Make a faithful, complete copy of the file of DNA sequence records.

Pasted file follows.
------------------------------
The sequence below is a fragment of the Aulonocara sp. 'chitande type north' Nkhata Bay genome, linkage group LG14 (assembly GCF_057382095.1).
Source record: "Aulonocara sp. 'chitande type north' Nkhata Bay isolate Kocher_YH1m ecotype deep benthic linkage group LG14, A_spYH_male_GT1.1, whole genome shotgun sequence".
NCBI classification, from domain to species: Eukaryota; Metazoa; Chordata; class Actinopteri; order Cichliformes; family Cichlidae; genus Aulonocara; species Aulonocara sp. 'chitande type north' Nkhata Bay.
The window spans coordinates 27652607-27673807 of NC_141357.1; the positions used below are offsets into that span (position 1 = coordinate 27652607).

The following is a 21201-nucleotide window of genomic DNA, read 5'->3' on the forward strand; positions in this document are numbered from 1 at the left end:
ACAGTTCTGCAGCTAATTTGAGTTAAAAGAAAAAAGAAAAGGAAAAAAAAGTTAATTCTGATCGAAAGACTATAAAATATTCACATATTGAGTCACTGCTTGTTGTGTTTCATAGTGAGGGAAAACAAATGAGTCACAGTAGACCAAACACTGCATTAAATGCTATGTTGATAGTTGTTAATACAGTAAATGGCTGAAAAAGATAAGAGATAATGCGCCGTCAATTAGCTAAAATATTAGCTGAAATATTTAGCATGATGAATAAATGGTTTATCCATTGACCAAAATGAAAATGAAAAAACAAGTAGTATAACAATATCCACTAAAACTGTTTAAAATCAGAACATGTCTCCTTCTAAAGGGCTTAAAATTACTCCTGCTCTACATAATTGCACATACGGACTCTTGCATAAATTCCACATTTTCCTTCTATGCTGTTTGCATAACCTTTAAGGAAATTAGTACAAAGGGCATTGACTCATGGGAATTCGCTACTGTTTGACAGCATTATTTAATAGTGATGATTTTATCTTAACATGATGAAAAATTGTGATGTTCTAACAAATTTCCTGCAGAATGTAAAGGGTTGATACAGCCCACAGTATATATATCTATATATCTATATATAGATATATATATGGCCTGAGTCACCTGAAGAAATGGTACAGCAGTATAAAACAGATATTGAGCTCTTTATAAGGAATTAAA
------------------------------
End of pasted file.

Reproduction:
The sequence below is a fragment of the Aulonocara sp. 'chitande type north' Nkhata Bay genome, linkage group LG14 (assembly GCF_057382095.1).
Source record: "Aulonocara sp. 'chitande type north' Nkhata Bay isolate Kocher_YH1m ecotype deep benthic linkage group LG14, A_spYH_male_GT1.1, whole genome shotgun sequence".
NCBI classification, from domain to species: Eukaryota; Metazoa; Chordata; class Actinopteri; order Cichliformes; family Cichlidae; genus Aulonocara; species Aulonocara sp. 'chitande type north' Nkhata Bay.
The window spans coordinates 27652607-27673807 of NC_141357.1; the positions used below are offsets into that span (position 1 = coordinate 27652607).

The following is a 21201-nucleotide window of genomic DNA, read 5'->3' on the forward strand; positions in this document are numbered from 1 at the left end:
ACAGTTCTGCAGCTAATTTGAGTTAAAAGAAAAAAGAAAAGGAAAAAAAAGTTAATTCTGATCGAAAGACTATAAAATATTCACATATTGAGTCACTGCTTGTTGTGTTTCATAGTGAGGGAAAACAAATGAGTCACAGTAGACCAAACACTGCATTAAATGCTATGTTGATAGTTGTTAATACAGTAAATGGCTGAAAAAGATAAGAGATAATGCGCCGTCAATTAGCTAAAATATTAGCTGAAATATTTAGCATGATGAATAAATGGTTTATCCATTGACCAAAATGAAAATGAAAAAACAAGTAGTATAACAATATCCACTAAAACTGTTTAAAATCAGAACATGTCTCCTTCTAAAGGGCTTAAAATTACTCCTGCTCTACATAATTGCACATACGGACTCTTGCATAAATTCCACATTTTCCTTCTATGCTGTTTGCATAACCTTTAAGGAAATTAGTACAAAGGGCATTGACTCATGGGAATTCGCTACTGTTTGACAGCATTATTTAATAGTGATGATTTTATCTTAACATGATGAAAAATTGTGATGTTCTAACAAATTTCCTGCAGAATGTAAAGGGTTGATACAGCCCACAGTATATATATCTATATATCTATATATAGATATATATATGGCCTGAGTCACCTGAAGAAATGGTACAGCAGTATAAAACAGATATTGAGCTCTTTATAAGGAATTAAA